Clear dental aligners are popular alternatives to traditional braces because they use clear plastic instead of metal. Invisalign is one such brand of these types of orthodontic devices.

While Invisalign may be more comfortable than metal braces, there’s still a chance that you may experience mild pain or discomfort.

According to Penn Dental Medicine Family Practice, the potential for pain seems to be greatest within the first week of using invisible teeth aligners.

Pain experienced from Invisalign is also dependent on individual pain tolerance. It’s even possible to experience no pain at all.

If you experience pain for longer than a week after first using your aligners, this could indicate a more serious condition you should have your orthodontist check.

Learn more about your own risk of Invisalign pain and all the risk factors you should discuss with your orthodontist before committing to these dental aligners.

Invisalign may cause mild pain at first because the device is designed to help gradually straighten your teeth alignment.

Pain in the first week

Any pain or discomfort you feel from Invisalign tends to be temporary, with the greatest risk being within the first week of using your new aligners.

In fact, one small 2005 study found that 83 percent of invisible aligner users grew accustomed to the dental aligners within a week.

Amount of pain

In terms of pain, such experiences are reportedly mild and temporary overall. The same study above reported that 54 percent of invisible aligner wearers experienced mild pain, while 35 percent didn’t experience pain.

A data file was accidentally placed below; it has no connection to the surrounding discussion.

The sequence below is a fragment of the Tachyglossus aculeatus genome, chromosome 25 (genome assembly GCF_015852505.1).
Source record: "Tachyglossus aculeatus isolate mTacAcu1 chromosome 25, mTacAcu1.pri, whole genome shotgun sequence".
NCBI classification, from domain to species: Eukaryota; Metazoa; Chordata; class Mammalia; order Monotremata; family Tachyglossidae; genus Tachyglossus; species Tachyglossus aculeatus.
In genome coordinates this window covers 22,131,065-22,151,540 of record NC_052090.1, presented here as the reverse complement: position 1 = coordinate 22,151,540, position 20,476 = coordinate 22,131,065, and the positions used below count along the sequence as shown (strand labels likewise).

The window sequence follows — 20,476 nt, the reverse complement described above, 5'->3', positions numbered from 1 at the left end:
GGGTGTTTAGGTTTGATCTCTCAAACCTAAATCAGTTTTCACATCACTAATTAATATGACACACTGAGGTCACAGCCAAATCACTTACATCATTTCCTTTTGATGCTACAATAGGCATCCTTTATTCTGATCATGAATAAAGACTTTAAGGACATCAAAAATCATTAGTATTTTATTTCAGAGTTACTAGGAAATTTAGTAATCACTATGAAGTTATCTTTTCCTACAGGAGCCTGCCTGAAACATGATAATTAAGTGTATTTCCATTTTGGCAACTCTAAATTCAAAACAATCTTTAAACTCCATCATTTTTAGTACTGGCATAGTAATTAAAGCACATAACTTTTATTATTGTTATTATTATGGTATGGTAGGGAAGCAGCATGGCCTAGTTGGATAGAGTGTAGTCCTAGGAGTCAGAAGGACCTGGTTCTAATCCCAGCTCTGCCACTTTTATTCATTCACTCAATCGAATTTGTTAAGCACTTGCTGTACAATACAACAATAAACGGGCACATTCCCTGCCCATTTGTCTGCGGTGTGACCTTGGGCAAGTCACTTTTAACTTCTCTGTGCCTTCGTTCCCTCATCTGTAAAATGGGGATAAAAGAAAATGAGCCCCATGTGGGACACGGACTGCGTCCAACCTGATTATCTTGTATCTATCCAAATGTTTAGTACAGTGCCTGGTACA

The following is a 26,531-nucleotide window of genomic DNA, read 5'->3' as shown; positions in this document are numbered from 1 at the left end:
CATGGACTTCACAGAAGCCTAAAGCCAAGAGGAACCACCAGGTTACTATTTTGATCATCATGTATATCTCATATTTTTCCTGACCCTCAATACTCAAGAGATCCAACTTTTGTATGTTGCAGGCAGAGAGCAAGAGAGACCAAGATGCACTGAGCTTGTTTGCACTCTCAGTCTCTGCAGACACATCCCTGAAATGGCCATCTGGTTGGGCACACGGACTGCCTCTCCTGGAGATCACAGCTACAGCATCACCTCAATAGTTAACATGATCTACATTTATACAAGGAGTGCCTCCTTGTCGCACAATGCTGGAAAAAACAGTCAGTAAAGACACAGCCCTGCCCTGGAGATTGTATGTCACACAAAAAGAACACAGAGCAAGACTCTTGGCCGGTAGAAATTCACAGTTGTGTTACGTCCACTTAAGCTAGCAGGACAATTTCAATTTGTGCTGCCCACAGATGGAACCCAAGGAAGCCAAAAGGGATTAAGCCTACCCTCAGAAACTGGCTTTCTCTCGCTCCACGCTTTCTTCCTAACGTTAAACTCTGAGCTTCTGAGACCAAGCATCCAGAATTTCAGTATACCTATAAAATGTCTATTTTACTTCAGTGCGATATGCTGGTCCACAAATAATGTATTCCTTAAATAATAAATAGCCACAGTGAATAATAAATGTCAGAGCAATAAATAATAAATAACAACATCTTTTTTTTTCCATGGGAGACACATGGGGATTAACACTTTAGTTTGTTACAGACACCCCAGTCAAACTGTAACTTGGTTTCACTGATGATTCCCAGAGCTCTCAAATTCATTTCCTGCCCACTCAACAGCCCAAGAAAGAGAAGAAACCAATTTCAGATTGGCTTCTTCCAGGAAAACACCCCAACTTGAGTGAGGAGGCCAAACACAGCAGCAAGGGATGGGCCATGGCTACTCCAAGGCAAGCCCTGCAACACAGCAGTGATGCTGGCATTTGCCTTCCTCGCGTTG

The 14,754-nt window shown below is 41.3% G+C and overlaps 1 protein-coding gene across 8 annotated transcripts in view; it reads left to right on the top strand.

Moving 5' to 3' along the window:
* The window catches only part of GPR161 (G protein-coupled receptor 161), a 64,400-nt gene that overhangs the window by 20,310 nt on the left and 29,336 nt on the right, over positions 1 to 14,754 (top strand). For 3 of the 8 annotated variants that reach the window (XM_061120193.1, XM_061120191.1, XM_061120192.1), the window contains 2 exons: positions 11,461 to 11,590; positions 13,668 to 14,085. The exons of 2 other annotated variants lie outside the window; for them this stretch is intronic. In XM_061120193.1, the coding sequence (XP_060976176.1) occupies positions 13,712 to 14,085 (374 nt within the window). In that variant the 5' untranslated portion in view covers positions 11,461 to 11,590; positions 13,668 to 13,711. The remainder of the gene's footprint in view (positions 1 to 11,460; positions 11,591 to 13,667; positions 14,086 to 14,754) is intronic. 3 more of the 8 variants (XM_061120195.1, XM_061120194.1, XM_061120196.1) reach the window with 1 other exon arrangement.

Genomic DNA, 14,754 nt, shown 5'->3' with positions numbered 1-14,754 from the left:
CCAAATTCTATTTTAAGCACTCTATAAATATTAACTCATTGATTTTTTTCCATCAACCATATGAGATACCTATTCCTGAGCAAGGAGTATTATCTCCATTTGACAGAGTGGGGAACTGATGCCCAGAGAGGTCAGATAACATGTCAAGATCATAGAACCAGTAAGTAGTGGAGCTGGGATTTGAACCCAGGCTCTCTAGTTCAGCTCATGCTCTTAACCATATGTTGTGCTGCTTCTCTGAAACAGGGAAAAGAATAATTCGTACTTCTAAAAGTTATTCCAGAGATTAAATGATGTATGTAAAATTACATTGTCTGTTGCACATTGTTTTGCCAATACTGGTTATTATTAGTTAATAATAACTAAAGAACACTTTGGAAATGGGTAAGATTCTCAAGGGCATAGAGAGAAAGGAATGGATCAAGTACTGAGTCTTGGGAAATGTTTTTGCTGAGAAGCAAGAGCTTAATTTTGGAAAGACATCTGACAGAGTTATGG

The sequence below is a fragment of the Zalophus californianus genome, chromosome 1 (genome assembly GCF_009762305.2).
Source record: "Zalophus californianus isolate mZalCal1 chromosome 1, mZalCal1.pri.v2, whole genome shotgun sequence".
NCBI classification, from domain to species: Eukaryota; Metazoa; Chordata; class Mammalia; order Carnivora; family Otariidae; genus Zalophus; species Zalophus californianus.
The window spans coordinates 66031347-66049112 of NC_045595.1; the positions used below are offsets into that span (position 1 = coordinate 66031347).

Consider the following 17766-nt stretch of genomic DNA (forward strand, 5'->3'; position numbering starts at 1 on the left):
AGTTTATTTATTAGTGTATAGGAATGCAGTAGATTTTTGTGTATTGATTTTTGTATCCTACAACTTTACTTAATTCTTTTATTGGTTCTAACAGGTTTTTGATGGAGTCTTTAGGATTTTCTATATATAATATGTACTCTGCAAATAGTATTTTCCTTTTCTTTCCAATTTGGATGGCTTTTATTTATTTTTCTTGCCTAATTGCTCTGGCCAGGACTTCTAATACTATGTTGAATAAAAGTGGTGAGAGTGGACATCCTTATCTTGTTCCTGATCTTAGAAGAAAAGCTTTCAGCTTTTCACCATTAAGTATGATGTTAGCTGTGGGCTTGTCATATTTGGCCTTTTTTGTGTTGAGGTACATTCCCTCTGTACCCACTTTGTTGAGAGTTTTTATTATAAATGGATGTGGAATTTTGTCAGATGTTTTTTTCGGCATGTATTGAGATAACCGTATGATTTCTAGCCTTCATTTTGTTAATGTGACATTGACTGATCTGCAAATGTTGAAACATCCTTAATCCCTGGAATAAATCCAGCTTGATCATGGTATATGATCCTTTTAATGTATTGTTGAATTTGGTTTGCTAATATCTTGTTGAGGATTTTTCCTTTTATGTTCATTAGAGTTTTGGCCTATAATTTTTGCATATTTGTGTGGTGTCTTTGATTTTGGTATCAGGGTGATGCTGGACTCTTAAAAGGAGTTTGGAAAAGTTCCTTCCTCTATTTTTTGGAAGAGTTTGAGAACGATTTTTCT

One of the biggest complaints of Invisalign wearers was discomfort during chewing. Additionally, the study above reported that 44 percent of users reported this symptom.

Overall, such statistics suggest that Invisalign causes mild and temporary pain overall, and not every user will have pain. However, you may be more likely to experience pain from dental aligners if you have:

Pain in one tooth

It’s also possible to experience temporary pain in just one tooth. This is usually an indication that your aligners are doing their job by gradually adjusting your teeth.

You may not feel pain in the same tooth with each aligner tray change, and any discomfort should go away within a few days.

According to Penn Dental Medicine Family Practice, users reporting pain from Invisalign said that the symptoms lasted 2 to 3 days following new aligner installation.

Since Invisalign requires new trays every 2 weeks, it’s possible to experience mild pain and discomfort within the first few days of each cycle.

However, as you grow accustomed to wearing your aligners, it’s possible for these symptoms to become less pronounced.

Overall, it’s thought that Invisalign hurts less than traditional braces, which are also called “fixed appliances.”

Invisalign helps realign your teeth with plastic instead of metal wires and brackets. The clear plastic used to make Invisalign may be more comfortable to wear.

One small 2017 study evaluated adults wearing traditional braces and Invisalign. Researchers found that the former group experienced more pain overall.

Furthermore, the first group was more likely to take medications for pain relief during the first week of wearing fixed braces.

Still, it’s also possible to become accustomed to both types of dental appliances.

A 2020 research review determined that the pain associated with both Invisalign and traditional braces generally declined after 3 months of use.